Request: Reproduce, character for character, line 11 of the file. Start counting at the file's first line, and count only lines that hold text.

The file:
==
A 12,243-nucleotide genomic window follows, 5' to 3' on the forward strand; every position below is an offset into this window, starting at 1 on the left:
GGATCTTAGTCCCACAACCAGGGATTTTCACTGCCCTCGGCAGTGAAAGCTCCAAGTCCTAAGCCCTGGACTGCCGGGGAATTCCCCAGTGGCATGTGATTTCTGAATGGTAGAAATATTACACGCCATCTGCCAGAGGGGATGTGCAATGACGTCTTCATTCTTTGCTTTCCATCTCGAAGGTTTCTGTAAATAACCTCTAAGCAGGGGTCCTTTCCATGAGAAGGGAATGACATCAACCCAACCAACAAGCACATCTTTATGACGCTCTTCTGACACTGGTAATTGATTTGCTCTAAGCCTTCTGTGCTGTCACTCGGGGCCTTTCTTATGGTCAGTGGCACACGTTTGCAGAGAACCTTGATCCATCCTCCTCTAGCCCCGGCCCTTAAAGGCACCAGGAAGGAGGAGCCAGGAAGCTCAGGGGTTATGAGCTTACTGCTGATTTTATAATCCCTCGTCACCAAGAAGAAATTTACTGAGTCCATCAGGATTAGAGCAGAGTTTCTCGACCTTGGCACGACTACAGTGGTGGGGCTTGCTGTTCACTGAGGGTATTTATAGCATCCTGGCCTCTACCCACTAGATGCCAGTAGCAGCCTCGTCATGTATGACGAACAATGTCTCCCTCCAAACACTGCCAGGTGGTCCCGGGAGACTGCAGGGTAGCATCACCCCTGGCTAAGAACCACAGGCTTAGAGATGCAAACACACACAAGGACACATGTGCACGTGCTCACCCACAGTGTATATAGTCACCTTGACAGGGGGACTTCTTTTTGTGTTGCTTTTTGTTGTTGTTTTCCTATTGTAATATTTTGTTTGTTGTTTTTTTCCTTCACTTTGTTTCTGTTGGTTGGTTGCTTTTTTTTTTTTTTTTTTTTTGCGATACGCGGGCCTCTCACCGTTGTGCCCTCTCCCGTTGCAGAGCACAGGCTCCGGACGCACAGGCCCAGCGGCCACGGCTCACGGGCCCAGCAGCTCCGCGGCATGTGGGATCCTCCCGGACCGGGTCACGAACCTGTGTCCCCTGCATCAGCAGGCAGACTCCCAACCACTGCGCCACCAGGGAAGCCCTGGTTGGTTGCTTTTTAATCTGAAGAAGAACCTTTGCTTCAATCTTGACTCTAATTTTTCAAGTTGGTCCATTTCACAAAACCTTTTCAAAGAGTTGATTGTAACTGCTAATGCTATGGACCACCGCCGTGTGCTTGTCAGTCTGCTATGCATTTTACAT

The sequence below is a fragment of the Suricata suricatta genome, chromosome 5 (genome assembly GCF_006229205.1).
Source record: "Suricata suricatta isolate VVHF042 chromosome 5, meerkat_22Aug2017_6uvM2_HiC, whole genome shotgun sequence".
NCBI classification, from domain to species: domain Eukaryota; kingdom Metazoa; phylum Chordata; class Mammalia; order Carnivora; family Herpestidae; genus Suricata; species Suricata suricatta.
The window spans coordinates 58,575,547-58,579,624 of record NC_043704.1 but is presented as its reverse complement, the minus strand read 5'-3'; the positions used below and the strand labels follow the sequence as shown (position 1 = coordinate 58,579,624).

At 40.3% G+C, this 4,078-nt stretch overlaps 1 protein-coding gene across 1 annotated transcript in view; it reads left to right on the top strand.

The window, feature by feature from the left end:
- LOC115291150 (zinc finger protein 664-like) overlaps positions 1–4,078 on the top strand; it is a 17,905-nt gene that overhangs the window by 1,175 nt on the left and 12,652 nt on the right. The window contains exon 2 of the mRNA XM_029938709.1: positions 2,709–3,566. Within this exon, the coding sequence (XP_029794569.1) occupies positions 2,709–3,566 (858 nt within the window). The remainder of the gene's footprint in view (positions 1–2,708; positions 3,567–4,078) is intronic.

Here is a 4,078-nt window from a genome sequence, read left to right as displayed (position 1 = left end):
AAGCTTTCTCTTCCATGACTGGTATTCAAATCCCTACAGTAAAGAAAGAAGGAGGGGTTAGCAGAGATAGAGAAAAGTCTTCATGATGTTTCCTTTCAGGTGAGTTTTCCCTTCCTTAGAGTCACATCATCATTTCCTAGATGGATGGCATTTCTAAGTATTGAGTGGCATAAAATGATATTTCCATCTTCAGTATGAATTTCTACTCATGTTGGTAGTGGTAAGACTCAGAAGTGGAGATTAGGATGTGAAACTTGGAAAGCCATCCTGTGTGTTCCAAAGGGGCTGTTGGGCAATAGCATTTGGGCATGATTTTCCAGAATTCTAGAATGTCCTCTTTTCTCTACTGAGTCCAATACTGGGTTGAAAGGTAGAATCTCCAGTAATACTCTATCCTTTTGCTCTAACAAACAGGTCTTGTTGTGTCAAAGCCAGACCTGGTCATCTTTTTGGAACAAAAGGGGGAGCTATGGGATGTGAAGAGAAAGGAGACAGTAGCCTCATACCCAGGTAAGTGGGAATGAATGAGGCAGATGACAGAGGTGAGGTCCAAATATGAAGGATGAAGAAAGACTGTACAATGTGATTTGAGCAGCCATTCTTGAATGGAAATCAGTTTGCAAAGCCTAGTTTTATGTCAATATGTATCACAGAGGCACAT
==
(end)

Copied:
AAGCTTTCTCTTCCATGACTGGTATTCAAATCCCTACAGTAAAGAAAGAAGGAGGGGTTAGCAGAGATAGAGAAAAGTCTTCATGATGTTTCCTTTCAGGTGAGTTTTCCCTTCCTTAGAGTCACATCATCATTTCCTAGATGGATGGCATTTCTAAGTATTGAGTGGCATAAAATGATATTTCCATCTTCAGTATGAATTTCTACTCATGTTGGTAGTGGTAAGACTCAGAAGTGGAGATTAGGATGTGAAACTTGGAAAGCCATCCTGTGTGTTCCAAAGGGGCTGTTGGGCAATAGCATTTGGGCATGATTTTCCAGAATTCTAGAATGTCCTCTTTTCTCTACTGAGTCCAATACTGGGTTGAAAGGTAGAATCTCCAGTAATACTCTATCCTTTTGCTCTAACAAACAGGTCTTGTTGTGTCAAAGCCAGACCTGGTCATCTTTTTGGAACAAAAGGGGGAGCTATGGGATGTGAAGAGAAAGGAGACAGTAGCCTCATACCCAGGTAAGTGGGAATGAATGAGGCAGATGACAGAGGTGAGGTCCAAATATGAAGGATGAAGAAAGACTGTACAATGTGATTTGAGCAGCCATTCTTGAATGGAAATCAGTTTGCAAAGCCTAGTTTTATGTCAATATGTATCACAGAGGCACAT